Monday, December 14, 2015. The date has been looming in my passport for several months now. As of today, my visa is officially expired and I’m on track to legally becoming a foreign resident here in Spain.
Two weeks ago, I had a very enjoyable visit to the immigration office to file all my paperwork and apply for my tarjeta de identidad de extranjero (foreigner identity card), or TIE. It won’t be ready until January 20, and in the meantime I have a handy little piece of paper saying that “yes, she’s applied for the card and it’s being processed” that I can show whenever someone questions my being here on an expired visa.
It’s an interesting situation to be in, considering that in less than a week I’ll be heading home to spend the holidays with my family for a few weeks. Ever since coming here, I’ve constantly felt torn between these two places that I love so much: the comforting familiarity of the USA that made me who I am, and the foreign excitement of Spain which will help shape me into the person I’ve yet to become. It’s been a thrilling and terrifying three months and I’ve learned so many things during that time. Here are nine of them.
It takes privilege to move abroad long-term
I learned this one before I even stepped foot on the plane. In between gathering documents for my visa (including a medical certificate, which required health insurance and access to a PCP), traveling 12 hours round trip to Chicago to apply for said visa and paying $160 to do so, and buying the plane ticket to actually get to Spain, I had to invest a lot of time and money to get myself where I am today.
Yes, there are Ryanair flights within Europe for $20 round trip, and unbelievably cheap hostels in Southeast Asia. We’re constantly being bombarded with the adage that “you shouldn’t worry about money in order to travel.” And that’s not true. Long-term travel is not accessible for everyone, and realizing this as I started on my journey to Spain was incredibly humbling.
I’m the weird one now
Like many now-20somethings, I watched my fair share of The Suite Life of Zack and Cody in middle school. One of the running jokes on the show had to do with Esteban, the bellhop, and his stereotypically long Hispanic name.
Spanish-speaking cultures are infamous for their naming customs, which can make their names seem superfluously long to Americans. Everyone here in Spain has two last names: the first being the father’s family name, and the second is the mother’s (women don’t change their names when they marry). For example, if my name followed Spanish customs, it would be Lindsey Zimmerman Mercer.
The tradition of long names doesn’t just exist in Spain – it’s also common in Latin America. Ever hear of Desiderio Roberto Arnaz y de Acha III? No? Think again.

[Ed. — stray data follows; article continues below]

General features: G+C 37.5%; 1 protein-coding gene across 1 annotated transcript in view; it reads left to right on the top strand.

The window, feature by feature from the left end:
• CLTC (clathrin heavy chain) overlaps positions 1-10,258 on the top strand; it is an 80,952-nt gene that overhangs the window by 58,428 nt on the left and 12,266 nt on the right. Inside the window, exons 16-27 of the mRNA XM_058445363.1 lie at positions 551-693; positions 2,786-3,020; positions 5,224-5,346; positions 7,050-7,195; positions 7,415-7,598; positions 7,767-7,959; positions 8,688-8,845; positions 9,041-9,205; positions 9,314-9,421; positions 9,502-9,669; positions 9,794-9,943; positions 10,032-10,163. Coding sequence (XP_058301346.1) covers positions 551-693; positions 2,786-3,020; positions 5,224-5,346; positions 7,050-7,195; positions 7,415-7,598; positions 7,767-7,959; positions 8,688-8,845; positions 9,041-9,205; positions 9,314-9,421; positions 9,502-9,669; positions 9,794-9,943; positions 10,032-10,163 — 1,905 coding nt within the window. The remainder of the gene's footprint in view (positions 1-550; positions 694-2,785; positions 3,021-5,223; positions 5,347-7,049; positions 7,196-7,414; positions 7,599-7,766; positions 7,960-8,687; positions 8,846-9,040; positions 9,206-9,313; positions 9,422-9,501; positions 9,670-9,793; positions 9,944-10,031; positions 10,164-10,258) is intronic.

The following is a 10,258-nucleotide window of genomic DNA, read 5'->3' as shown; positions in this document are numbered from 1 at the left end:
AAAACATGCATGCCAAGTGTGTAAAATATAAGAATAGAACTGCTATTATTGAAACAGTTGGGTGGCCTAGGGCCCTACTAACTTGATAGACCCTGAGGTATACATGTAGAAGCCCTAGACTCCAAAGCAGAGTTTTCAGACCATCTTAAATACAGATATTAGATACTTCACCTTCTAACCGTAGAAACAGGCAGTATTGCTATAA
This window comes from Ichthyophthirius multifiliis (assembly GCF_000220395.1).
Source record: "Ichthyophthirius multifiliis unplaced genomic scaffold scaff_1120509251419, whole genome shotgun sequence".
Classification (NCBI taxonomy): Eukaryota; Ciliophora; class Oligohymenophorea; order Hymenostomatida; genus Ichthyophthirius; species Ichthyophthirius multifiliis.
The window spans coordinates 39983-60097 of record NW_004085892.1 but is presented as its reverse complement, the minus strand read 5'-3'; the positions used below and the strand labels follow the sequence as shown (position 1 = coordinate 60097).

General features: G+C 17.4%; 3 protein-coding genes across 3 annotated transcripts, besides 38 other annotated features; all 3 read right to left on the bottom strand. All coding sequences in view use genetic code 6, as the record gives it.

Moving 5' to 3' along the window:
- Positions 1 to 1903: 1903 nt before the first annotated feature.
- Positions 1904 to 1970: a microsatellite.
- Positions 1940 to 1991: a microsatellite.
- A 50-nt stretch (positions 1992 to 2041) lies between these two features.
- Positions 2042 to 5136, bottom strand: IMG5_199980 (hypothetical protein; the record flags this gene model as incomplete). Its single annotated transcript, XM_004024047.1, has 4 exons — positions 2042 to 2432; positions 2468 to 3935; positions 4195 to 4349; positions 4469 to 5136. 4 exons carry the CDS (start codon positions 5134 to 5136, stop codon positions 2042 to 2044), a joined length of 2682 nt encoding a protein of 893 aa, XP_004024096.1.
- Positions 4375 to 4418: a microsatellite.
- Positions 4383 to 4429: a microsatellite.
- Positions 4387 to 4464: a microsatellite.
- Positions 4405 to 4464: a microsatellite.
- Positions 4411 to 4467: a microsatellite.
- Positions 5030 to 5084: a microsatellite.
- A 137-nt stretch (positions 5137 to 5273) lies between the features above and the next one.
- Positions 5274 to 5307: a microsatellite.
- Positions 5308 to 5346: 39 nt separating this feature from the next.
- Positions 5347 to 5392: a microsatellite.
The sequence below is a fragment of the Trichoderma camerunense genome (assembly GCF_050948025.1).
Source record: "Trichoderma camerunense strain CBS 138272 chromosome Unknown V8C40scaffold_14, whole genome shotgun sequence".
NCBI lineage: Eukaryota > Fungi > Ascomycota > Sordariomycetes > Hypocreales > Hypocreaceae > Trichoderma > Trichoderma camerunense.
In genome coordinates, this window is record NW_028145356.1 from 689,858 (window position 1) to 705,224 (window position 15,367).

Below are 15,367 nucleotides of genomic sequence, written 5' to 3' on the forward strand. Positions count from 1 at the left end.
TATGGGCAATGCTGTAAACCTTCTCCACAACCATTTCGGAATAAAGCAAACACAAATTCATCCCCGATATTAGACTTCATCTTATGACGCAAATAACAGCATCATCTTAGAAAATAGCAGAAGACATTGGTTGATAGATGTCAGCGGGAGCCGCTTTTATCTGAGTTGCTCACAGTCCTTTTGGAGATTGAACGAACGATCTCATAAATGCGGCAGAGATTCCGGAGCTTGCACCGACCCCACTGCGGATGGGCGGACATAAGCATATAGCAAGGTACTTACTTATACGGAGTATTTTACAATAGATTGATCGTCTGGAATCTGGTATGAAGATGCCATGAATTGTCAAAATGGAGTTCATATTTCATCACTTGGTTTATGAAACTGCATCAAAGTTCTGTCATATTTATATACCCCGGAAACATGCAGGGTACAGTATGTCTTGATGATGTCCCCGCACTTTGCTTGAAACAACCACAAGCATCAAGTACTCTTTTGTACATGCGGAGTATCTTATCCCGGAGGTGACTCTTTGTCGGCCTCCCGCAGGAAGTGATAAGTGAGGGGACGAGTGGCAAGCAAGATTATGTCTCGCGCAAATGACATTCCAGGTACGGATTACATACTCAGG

My first few days working here in Spain, I was overwhelmed with keeping track of who was María Ángeles and who was María José and who was María del Mar and who was just María, oh and they all have two last names so suerte! It didn’t occur to me that other people here were having the same kinds of issues with my name. “Lindsey,” isn’t exactly common here, and I usually have to repeat it two or three times. I’ve tried using Lindsay Lohan as an example, even though she spells it differently, but a surprising number of people here don’t know who that is.
My internet installation guy almost hung up on me when I identified myself on the phone because he thought I was giving a fake name. I’ve had to show ID to bus driver to make sure my name matches what’s on the passenger list. Sometimes after having to repeat and spell it several times, I consider just going by my middle name, because at least Rita is not uncommon here and would be easier for everyone involved.
I won’t always get it
Like the first and only time I made the mistake of attempting to go shopping between the hours of 2-5 p.m., when everything is closed for siesta. Or even just in everyday conversation, when a Spanish idiom or slang term goes right over my head. After a day that had seemed to drag on forever, my coworker commented that she was “hecha polvo.” Made of dust? Yes, but no: it’s used to mean “completely exhausted.”
It’s hard not to feel annoying or stupid when you have to ask someone to explain a cultural joke or repeat what they just said, but luckily I’ve been able to surround myself with people who are understanding and helpful. I can’t stress the importance of that enough.
People underestimate us
Monday, December 7, 2015. 11:30 a.m. Allgäu Airport, Memmingen, Germany. A group of mostly Spanish passengers is lining up for Ryanair flight 2542 to Málaga, Spain. Well, mostly Spanish save for a handful of Germans, along with me and my friend Lauren.